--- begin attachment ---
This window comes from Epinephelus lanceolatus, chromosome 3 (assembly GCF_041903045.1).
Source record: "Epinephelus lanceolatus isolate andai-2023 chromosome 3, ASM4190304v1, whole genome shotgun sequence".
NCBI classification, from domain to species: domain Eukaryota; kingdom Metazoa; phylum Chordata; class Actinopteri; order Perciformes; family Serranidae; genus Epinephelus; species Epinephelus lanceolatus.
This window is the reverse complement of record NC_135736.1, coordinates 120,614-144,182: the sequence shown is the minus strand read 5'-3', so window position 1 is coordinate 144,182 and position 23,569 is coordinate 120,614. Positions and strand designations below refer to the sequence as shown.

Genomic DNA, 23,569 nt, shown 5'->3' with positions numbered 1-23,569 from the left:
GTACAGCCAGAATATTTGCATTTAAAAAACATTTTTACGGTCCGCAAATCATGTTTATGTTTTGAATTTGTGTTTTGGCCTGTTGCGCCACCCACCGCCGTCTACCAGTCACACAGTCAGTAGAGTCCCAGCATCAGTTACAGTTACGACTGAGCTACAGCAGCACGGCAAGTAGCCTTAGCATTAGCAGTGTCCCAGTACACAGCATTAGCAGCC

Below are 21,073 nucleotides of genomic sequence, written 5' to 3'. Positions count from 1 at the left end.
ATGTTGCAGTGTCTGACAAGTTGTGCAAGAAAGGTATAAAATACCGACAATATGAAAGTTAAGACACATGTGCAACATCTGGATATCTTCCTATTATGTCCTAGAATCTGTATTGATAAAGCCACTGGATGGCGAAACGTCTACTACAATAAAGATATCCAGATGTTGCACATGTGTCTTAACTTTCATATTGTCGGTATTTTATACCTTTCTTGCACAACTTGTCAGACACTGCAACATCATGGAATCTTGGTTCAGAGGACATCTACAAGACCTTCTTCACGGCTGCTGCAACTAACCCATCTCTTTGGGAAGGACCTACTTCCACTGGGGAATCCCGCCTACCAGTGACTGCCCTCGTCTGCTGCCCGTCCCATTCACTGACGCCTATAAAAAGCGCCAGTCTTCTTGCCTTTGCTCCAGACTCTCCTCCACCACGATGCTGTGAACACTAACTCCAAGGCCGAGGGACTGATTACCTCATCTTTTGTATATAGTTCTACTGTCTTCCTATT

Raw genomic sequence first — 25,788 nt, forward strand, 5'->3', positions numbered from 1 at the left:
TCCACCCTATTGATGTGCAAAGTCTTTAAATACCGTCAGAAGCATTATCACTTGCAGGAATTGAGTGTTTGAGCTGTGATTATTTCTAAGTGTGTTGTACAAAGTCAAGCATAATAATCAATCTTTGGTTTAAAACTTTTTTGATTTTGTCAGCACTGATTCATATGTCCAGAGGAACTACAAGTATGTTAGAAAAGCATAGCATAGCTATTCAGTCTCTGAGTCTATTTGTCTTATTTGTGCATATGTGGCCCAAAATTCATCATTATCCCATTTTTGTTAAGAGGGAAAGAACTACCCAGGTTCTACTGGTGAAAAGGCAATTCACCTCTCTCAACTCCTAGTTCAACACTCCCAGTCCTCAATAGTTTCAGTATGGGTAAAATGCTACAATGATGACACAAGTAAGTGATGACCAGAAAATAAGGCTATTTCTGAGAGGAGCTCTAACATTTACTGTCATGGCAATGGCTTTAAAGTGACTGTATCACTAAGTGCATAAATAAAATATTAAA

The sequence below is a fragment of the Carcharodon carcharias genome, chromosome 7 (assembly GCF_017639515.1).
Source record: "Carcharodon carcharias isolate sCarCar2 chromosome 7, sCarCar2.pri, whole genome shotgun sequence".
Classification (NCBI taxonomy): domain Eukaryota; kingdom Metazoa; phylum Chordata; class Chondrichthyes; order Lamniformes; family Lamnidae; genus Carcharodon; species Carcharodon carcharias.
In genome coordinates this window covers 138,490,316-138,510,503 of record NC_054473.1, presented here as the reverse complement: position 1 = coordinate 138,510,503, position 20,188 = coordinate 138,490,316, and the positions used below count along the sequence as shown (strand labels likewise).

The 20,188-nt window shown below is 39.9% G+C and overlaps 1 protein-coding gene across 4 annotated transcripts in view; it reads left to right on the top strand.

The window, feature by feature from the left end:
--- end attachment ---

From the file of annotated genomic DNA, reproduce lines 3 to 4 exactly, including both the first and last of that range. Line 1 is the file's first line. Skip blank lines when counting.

NCBI classification, from domain to species: domain Eukaryota; kingdom Metazoa; phylum Chordata; class Actinopteri; order Perciformes; family Serranidae; genus Epinephelus; species Epinephelus lanceolatus.
This window is the reverse complement of record NC_135736.1, coordinates 120,614-144,182: the sequence shown is the minus strand read 5'-3', so window position 1 is coordinate 144,182 and position 23,569 is coordinate 120,614. Positions and strand designations below refer to the sequence as shown.